Carve the Mark (Carve the Mark, #1) by Veronica Roth
On the frozen planet of Thuvhe, both native Thuvhesits and their conquerors, the Shotet, worship the universal current that blesses them with current-gifts. Shotet warrior-princess Cyra Noavek’s deadly talent is used by her ruthless brother, Ryzek, to torture his enemies—a gift that also leaves her in constant, excruciating agony. When Ryzek hears that Akos, a Thuvhesit farm-boy, can neutralize the current-gift of others, he removes him from his family and brings him to the palace to act as companion and cure-all for Cyra. As the two grow from reluctant acquaintances to fast friends, a flurry of activity from the surrounding cast of characters slowly drives the plot forward, culminating in a revolt against Ryzek’s power.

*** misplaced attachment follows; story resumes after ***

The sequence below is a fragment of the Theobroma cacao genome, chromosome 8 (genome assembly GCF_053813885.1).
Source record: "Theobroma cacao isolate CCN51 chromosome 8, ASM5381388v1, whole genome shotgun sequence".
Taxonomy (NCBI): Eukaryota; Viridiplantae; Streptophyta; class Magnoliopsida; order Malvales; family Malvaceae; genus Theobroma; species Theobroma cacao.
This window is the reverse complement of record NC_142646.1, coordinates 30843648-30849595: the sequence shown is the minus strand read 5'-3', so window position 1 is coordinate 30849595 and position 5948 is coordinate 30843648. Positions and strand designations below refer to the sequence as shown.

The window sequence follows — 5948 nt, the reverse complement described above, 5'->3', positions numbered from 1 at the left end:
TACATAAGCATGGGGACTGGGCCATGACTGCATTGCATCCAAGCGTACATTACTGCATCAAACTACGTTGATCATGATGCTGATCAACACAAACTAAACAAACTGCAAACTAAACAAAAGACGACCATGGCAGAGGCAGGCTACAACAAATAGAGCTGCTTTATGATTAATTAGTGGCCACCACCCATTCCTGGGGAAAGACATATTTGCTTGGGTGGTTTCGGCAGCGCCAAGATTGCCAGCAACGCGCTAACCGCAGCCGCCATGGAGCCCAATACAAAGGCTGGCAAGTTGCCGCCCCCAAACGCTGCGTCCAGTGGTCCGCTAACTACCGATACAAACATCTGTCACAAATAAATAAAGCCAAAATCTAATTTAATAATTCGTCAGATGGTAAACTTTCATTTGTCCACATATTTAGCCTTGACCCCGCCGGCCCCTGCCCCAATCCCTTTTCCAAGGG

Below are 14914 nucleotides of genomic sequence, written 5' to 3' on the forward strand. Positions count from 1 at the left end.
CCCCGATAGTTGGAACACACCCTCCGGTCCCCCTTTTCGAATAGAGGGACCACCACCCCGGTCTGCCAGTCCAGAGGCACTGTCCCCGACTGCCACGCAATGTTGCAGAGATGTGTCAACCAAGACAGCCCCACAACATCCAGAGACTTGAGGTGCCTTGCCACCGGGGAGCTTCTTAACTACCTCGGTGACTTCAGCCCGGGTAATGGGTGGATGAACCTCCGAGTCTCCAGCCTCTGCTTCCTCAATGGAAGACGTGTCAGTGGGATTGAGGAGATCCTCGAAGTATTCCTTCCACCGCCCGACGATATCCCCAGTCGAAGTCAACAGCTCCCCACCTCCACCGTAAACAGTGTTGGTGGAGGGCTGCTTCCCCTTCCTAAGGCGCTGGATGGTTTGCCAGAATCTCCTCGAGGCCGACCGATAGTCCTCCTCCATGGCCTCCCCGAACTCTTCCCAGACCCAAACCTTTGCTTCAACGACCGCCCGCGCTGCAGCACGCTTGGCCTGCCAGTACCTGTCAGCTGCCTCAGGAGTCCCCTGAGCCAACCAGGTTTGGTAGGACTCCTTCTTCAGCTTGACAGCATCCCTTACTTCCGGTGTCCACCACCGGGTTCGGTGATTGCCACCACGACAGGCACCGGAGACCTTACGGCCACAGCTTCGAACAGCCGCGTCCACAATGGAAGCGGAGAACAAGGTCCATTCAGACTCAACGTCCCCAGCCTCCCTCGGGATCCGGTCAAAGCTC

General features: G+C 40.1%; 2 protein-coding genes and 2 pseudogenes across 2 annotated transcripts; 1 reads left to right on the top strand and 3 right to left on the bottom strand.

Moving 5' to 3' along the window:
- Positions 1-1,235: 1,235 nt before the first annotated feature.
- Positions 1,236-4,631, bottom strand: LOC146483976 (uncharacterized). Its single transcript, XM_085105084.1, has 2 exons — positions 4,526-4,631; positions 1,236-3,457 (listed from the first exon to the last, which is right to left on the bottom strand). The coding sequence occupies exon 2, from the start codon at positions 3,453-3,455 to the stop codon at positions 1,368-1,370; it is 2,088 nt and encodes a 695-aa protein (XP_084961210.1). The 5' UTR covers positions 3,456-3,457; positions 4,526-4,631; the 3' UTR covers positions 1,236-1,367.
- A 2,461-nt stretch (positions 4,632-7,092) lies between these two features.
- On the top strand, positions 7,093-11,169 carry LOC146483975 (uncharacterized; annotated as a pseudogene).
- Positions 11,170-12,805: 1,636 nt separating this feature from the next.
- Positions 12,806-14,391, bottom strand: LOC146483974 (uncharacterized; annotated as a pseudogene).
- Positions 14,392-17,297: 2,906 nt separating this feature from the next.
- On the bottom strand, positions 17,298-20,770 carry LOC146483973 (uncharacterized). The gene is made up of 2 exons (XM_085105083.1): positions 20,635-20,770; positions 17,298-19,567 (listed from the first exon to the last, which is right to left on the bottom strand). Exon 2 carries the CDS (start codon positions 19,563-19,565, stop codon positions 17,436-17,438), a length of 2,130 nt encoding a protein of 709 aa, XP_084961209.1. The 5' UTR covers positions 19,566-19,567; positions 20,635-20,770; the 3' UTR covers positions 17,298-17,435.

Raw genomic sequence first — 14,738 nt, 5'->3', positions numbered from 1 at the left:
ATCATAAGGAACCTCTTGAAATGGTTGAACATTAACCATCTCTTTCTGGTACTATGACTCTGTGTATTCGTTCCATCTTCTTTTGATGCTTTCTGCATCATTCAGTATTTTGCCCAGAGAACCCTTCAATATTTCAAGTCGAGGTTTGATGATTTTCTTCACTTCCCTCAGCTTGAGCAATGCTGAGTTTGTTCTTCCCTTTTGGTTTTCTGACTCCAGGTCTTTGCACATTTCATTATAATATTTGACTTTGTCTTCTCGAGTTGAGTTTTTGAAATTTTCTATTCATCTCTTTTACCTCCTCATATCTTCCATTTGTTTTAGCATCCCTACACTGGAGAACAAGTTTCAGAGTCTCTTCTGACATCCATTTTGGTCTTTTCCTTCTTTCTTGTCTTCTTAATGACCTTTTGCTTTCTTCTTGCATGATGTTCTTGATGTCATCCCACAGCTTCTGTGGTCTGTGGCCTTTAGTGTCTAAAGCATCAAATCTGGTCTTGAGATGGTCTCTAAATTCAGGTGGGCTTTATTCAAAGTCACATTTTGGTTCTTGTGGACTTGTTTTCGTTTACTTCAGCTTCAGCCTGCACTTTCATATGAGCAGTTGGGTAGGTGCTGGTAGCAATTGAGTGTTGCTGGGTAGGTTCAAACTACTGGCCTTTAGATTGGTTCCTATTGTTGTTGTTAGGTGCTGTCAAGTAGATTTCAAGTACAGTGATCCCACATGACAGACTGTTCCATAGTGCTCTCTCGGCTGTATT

Veronica Roth’s latest is a lot to take in, and is as different from her bestselling debut, Divergent, as day is from night. While Divergent is a flawed dystopian tale, an obvious first novel told by a talented yet inexperienced novice, Carve the Mark is something else entirely. It’s a soaring space opera peopled by complex characters, with a believable story-universe made all the more real by intricate world-building details. The action is a bit slow to build, but since the author takes pains to establish necessary backstory before moving on to the real meat of the narrative, this is a forgivable flaw. The verdict: while Divergent fans may not find this latest work to their liking, fans of space operas will definitely love it. Recommended for Gr 9 Up for violence and language.